LAHORE, Pakistan - Militants that attacked a minority sect, killing 93 people in the country's east, belonged to the Pakistani Taliban and were trained in a lawless border region where the United States wants Islamabad to mount an army operation, police said Saturday.
The revelation could help the United States convince Pakistan that rooting out the various extremist groups in North Waziristan is in Islamabad's own interest. Up to now, Pakistan has resisted, in part, it says, because its army is stretched thin in operations elsewhere.
Suspicion that the man accused of a failed bombing attempt in New York's Times Square this month may have received aid from the Pakistani Taliban has added to U.S. urgency about clearing North Waziristan.
Local TV channels have reported that the Pakistani Taliban, or an affiliate, claimed responsibility for Friday's attacks in Pakistan's second-largest city.
Senior police officer Akram Naeem in Lahore said the interrogation of one of the arrested suspects revealed that the gunmen were involved with the Pakistani Taliban. The 17-year-old suspect told police that the attackers had trained in the North Waziristan tribal region.
"Our initial investigation has found that they all belong to Tehrik-e-Taliban Pakistan," or Pakistani Taliban movement, Naeem said. He said the suspect, "Abdullah alias Mohammad, was given terrorism training in Miran Shah" - the main city in North Waziristan.
North Waziristan has long been filled with militants focused on battling U.S. and NATO forces across the border in Afghanistan. The Pakistani Taliban began arriving after army operations against them in other regions.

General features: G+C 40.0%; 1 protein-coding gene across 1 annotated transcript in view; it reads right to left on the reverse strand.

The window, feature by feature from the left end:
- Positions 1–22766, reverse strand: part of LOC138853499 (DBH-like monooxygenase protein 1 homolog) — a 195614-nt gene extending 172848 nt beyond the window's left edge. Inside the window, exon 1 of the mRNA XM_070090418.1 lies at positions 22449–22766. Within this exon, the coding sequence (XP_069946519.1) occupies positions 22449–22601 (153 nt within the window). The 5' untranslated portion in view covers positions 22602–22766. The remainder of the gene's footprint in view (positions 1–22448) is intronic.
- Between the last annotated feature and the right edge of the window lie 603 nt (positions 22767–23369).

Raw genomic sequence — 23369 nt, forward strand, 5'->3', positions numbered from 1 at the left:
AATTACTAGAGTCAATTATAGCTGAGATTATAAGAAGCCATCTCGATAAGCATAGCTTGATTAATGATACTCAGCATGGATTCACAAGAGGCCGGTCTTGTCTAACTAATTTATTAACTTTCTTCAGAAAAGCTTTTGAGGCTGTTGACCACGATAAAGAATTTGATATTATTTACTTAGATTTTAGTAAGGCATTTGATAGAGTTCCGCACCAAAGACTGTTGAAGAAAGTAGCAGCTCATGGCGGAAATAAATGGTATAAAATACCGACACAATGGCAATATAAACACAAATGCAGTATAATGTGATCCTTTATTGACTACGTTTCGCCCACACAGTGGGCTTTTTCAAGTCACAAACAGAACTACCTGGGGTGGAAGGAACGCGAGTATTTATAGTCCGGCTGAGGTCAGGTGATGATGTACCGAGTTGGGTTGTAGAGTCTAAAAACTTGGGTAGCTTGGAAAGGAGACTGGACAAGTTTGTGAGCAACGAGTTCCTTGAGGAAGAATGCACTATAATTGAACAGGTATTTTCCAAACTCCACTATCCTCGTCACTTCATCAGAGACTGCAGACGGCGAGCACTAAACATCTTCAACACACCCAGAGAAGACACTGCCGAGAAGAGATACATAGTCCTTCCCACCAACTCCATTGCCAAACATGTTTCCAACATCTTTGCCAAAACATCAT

Before the Pakistani Taliban began operating in North Waziristan, Islamabad was believed to want to avoid taking on the area because the militant networks there were not threatening targets inside the country. Critics also suspect Pakistan wants to maintain good relations with some of those Afghan-focused militant networks so that it will have allies in Afghanistan once the United States leaves the region.
Naeem would not rule out the possibility that militant groups based in Punjab province played a role in the Lahore attacks, but he would not mention any specific groups. The Pakistani Taliban has local affiliates and functions as a coalition or network of militant organizations.
Friday's attacks targeted the Ahmadi sect, a minority reviled by mainstream Muslims.
Two teams of gunmen, including some in suicide vests, stormed two mosques and sprayed bullets at worshipers. At least two of the seven attackers were captured, while some died in the standoff or by detonating their explosives.
Ahmadi leaders on Saturday demanded better government protection as they buried many of the victims. Waseem Sayed, a U.S.-based Ahmadi spokesman, said it was the worst attack in the sect's 121-year history.